Ok, every plane needs a set of rudder peddles! There are a lot of choices, and then everything in between. The pedals show below, Figures 1 to 5, are commercial products priced from $50 to more than $500 dollars! Figure 1 is my old Thrustmaster but it has no toe brakes and its interface is a Gameport! Figure 2 are from CH Products, and not toe brakes at about $100. Figure 3 are the Logictech G pedals and they come in at about $125 with toe brakes and are nice for the price.

Figure 1Figure 2Figure 3Figure 4Figure 5

Figure 6Figure 7

Now for the high price spread! Both Figures 4 and 5 hit or go over the $500 line both are incredibly well built and customizable. I personally like the TPR, Figure 5, but they are both relatively new to the world. My take on Figure 4 is it a re-engineered of the old Thrusmasters. I like the TPR as all the crap between the pedals is out of your way.

And of course, there are a smattering of DIY pedals from A to Z! Personally I like a large pedal as I am not petite. So I guess I will have to make my own! My 3D printer only has a 9" cubic print space and will take hours to print.

Enter Boeing 737. I have been looking for a set of these on eBay for a while now and they to hit the $500 mark. But the tubes have been destroyed as you can see in Figure 7. So that puts me back at square one.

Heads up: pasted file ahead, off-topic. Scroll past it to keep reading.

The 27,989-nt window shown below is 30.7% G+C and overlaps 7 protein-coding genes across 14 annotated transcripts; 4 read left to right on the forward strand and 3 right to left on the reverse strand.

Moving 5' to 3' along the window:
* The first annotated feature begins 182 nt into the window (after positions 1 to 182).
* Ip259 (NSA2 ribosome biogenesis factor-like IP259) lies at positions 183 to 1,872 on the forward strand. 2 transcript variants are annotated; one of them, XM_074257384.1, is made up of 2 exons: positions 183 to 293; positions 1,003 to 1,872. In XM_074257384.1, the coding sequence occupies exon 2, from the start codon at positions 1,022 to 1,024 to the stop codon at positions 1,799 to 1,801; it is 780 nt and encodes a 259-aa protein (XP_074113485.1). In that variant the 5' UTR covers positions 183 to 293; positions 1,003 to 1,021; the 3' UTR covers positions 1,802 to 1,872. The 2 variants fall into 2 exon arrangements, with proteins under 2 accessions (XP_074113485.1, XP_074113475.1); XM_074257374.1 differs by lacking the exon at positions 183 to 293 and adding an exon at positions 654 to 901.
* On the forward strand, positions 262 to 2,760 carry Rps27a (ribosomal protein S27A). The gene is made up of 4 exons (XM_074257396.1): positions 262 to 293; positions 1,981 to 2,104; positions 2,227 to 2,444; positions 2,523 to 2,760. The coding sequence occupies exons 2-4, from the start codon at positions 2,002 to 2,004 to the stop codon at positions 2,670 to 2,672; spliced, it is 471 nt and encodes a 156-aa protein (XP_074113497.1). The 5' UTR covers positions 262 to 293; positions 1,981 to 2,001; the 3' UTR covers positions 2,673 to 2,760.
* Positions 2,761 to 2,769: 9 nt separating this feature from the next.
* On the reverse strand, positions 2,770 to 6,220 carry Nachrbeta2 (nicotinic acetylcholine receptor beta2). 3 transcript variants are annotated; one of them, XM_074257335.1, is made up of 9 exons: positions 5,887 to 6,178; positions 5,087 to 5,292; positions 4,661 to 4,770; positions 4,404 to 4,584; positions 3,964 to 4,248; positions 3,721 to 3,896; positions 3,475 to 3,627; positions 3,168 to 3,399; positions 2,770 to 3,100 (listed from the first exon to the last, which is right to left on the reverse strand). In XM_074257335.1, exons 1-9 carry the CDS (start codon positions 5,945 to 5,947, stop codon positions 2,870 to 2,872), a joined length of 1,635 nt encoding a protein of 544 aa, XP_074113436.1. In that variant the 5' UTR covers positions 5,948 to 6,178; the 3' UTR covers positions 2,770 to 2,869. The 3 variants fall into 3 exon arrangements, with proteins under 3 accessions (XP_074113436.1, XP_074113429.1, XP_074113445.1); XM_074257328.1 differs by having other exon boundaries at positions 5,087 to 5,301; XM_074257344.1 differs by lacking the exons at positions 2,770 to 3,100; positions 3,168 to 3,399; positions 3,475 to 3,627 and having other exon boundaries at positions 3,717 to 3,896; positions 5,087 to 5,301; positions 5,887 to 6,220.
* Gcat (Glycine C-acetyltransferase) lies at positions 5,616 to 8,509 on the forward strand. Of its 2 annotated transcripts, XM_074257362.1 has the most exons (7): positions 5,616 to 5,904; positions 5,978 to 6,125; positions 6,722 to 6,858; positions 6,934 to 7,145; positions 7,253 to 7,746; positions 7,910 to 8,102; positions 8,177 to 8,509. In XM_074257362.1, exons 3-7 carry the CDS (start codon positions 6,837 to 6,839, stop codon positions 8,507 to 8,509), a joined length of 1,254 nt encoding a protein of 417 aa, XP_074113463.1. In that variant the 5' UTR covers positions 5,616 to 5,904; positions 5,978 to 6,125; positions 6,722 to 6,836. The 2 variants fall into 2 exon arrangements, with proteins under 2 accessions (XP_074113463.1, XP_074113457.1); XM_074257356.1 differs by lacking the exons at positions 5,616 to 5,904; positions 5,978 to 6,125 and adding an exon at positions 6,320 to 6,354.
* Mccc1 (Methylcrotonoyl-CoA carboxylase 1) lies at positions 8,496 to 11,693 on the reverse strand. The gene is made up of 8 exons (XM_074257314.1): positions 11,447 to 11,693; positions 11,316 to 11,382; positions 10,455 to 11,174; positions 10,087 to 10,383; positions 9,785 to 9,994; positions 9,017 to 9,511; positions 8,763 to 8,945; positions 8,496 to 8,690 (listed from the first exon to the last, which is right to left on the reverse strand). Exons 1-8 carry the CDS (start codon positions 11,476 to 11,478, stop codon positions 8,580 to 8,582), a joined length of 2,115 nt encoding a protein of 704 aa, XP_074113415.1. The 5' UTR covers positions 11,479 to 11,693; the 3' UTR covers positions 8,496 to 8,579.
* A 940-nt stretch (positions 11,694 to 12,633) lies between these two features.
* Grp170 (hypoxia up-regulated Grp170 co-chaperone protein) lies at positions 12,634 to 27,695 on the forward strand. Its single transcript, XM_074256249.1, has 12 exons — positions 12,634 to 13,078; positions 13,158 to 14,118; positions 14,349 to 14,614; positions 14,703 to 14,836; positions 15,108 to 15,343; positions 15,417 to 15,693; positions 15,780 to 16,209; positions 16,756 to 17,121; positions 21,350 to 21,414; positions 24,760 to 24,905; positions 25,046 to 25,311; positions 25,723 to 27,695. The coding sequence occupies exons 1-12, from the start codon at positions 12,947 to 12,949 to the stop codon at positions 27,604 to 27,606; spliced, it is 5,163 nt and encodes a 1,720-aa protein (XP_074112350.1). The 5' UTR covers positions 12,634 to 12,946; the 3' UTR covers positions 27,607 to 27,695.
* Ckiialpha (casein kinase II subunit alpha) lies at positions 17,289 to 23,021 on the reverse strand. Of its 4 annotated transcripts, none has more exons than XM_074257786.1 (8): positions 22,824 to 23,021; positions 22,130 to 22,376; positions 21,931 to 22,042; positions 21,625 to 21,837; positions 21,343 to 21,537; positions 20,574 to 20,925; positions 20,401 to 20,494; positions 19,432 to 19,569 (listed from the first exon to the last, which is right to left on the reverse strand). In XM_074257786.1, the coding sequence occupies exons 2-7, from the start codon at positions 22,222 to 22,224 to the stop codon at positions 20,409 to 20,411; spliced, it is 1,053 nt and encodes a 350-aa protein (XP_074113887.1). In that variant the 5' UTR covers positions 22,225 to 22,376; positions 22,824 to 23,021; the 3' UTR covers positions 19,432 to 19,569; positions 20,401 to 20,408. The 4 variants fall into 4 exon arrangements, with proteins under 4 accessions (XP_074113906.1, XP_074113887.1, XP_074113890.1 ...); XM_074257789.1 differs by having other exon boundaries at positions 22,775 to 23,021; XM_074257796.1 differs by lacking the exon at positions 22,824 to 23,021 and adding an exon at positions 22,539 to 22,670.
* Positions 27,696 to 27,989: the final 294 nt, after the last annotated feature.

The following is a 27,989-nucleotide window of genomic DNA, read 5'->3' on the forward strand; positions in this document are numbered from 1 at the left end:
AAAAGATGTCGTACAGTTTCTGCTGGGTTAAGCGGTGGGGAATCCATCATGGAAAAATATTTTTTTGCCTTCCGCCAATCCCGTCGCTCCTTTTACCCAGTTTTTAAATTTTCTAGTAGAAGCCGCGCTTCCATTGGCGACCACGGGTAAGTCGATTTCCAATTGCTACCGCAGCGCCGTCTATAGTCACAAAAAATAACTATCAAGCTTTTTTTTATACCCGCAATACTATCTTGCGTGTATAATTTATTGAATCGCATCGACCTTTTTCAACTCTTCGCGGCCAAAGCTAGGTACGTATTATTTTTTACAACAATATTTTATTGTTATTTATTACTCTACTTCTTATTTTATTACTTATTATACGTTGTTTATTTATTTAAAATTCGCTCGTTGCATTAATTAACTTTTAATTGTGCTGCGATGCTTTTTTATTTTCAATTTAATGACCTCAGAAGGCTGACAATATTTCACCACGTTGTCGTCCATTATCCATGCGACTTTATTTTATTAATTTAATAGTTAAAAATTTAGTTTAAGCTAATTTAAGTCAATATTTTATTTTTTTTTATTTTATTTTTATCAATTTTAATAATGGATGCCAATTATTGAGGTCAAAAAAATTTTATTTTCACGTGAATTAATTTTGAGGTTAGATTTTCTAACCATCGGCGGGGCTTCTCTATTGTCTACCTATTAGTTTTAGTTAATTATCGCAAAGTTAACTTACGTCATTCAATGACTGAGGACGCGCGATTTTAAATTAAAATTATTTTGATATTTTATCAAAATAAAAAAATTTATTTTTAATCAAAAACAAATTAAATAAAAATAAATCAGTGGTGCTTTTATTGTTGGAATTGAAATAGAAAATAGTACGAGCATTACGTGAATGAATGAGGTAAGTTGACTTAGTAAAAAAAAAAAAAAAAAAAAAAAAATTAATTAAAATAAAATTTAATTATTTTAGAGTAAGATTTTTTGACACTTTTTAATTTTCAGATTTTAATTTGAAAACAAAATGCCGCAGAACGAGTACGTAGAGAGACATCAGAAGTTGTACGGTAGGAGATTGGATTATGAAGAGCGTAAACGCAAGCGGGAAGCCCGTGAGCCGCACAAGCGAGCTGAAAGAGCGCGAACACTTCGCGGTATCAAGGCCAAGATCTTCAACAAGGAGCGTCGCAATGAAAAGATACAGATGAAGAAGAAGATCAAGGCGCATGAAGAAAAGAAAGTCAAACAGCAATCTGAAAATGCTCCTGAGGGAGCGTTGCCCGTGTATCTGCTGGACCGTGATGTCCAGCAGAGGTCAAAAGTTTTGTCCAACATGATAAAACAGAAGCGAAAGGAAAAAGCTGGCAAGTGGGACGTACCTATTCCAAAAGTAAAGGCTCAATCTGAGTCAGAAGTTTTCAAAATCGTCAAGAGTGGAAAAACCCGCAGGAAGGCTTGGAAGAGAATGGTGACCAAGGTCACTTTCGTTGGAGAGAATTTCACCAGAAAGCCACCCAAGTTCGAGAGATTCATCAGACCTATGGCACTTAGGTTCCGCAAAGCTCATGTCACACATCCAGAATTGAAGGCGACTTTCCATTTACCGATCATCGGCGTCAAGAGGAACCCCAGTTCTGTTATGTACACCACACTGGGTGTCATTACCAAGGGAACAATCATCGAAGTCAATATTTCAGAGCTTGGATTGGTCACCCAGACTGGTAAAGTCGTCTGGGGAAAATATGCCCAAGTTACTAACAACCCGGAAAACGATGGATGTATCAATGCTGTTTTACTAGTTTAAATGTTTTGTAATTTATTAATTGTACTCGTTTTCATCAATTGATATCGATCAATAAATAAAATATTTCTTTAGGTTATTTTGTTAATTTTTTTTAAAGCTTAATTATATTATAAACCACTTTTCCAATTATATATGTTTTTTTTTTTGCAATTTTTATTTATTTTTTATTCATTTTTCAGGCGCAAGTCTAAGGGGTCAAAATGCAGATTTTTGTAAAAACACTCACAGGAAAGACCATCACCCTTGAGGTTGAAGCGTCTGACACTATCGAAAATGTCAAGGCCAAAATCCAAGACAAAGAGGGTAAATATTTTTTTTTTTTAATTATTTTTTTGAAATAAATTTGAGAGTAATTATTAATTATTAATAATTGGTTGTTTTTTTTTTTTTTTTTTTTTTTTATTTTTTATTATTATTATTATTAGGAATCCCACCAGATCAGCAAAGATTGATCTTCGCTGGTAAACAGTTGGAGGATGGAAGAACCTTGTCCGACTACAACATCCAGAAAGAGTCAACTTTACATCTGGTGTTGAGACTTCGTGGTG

This is what eBay has given up. For about $220 including shipping. COOL! My pal David Allen has a B-737-200 Simulator and is happy to give me measurements for the tubes. The current plan is to make the tubes from standard electrical EMT and print the shroud, with the bell ends. Then side them on and glue them in place. So the only parts I will have to print three sets of tubes:

  • Pedal tubes (large), brake linkage tubes (between pedal and pivot point).
  • Pedal extension tubes. (Connects to the bottom yoke)
  • Brake tubes to brake levers on the bottom of the pedal tubes.
  • Brake extension tubes are mounted to a pivot point. (not shown in the diagram.

Other parts that I will print are the hex nuts on the top and bottom of the Pedal tube; Bottom pedal yoke assembly and mount; Bottom brake bellcrank; Bottom mount points for the through-bolt, L/R and Center.

In aircraft, seats are mounted to the deck and do not move! So to move the Pedals in and out they use a crank mechanism, but I will use a bed motor (reversible) and some slides.

Oh, I almost forgot. I want the pedals to be self-centering. I have seen all sorts of DIY crap from springs to whatever. But I think two pneumatic air cylinders cross-linked should do the trick. Also for brake pedal resistance, I will most likely use some small automotive rear window lift support.